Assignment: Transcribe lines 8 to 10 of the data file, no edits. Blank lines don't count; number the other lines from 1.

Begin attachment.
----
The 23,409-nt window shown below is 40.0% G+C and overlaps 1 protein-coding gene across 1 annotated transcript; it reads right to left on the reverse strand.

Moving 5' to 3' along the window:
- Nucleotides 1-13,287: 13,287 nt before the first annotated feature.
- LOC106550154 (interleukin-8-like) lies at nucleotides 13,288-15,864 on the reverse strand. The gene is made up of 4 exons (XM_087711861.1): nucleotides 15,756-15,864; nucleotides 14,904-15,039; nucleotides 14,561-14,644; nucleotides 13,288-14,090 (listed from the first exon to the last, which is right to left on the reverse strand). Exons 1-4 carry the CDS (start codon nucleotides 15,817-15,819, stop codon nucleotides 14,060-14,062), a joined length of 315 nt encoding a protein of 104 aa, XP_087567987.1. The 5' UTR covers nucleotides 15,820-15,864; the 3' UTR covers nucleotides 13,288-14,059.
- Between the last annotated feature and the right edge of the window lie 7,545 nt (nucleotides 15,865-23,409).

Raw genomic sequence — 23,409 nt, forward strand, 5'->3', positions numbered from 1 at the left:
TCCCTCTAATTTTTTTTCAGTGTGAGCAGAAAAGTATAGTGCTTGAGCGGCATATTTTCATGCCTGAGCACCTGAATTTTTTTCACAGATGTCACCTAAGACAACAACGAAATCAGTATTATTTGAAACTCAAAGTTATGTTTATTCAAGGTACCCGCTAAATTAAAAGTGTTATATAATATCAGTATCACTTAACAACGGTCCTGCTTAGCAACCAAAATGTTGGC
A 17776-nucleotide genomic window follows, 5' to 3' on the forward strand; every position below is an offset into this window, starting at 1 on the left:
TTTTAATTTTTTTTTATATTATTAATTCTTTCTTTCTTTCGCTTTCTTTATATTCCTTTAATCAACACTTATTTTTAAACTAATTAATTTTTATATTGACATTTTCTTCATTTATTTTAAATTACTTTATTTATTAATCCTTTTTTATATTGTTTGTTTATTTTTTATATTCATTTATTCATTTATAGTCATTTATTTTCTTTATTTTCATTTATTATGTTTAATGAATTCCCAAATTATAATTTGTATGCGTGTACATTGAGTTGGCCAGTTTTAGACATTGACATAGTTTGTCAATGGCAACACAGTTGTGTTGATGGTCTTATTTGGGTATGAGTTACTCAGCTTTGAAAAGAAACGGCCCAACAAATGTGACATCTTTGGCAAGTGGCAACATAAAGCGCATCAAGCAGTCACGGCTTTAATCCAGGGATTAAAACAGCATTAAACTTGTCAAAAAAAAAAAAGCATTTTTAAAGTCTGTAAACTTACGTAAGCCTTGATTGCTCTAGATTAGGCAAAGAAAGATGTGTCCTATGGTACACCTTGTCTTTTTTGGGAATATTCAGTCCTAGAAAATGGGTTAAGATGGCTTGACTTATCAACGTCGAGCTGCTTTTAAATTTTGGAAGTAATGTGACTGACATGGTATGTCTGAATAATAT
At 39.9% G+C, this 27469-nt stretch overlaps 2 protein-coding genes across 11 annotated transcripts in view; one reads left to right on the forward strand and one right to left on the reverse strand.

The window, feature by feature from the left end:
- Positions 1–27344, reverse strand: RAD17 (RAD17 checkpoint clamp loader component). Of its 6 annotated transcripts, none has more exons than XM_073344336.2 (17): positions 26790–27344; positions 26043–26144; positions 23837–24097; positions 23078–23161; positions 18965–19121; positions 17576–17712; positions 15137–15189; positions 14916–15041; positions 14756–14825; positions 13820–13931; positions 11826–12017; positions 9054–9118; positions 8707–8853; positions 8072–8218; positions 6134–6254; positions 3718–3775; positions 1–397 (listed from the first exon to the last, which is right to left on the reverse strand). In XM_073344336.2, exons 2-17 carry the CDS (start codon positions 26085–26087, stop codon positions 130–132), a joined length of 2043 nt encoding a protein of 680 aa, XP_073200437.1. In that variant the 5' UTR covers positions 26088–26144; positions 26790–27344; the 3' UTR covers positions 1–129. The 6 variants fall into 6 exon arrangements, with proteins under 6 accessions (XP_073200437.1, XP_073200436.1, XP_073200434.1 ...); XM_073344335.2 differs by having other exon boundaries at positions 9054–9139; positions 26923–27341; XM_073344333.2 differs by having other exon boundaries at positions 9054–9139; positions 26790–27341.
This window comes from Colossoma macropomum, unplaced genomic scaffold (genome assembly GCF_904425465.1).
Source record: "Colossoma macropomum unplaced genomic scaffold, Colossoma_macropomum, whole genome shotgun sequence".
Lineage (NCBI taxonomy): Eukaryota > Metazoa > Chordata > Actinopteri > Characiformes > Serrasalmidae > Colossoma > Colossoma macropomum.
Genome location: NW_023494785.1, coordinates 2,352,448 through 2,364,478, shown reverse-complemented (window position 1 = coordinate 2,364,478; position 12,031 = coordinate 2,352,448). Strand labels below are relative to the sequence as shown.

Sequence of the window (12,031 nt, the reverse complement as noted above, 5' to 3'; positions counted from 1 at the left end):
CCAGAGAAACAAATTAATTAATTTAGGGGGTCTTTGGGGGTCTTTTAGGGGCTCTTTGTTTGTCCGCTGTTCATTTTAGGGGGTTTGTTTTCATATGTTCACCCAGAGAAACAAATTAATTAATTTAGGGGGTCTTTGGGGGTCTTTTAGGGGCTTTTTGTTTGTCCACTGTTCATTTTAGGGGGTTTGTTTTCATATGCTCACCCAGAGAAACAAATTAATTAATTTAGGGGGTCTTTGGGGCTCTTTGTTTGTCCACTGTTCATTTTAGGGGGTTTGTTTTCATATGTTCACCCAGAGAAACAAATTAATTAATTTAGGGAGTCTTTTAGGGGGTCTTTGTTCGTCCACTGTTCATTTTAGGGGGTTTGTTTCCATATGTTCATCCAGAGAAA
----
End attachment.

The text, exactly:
A 17776-nucleotide genomic window follows, 5' to 3' on the forward strand; every position below is an offset into this window, starting at 1 on the left:
TTTTAATTTTTTTTTATATTATTAATTCTTTCTTTCTTTCGCTTTCTTTATATTCCTTTAATCAACACTTATTTTTAAACTAATTAATTTTTATATTGACATTTTCTTCATTTATTTTAAATTACTTTATTTATTAATCCTTTTTTATATTGTTTGTTTATTTTTTATATTCATTTATTCATTTATAGTCATTTATTTTCTTTATTTTCATTTATTATGTTTAATGAATTCCCAAATTATAATTTGTATGCGTGTACATTGAGTTGGCCAGTTTTAGACATTGACATAGTTTGTCAATGGCAACACAGTTGTGTTGATGGTCTTATTTGGGTATGAGTTACTCAGCTTTGAAAAGAAACGGCCCAACAAATGTGACATCTTTGGCAAGTGGCAACATAAAGCGCATCAAGCAGTCACGGCTTTAATCCAGGGATTAAAACAGCATTAAACTTGTCAAAAAAAAAAAAGCATTTTTAAAGTCTGTAAACTTACGTAAGCCTTGATTGCTCTAGATTAGGCAAAGAAAGATGTGTCCTATGGTACACCTTGTCTTTTTTGGGAATATTCAGTCCTAGAAAATGGGTTAAGATGGCTTGACTTATCAACGTCGAGCTGCTTTTAAATTTTGGAAGTAATGTGACTGACATGGTATGTCTGAATAATAT
At 39.9% G+C, this 27469-nt stretch overlaps 2 protein-coding genes across 11 annotated transcripts in view; one reads left to right on the forward strand and one right to left on the reverse strand.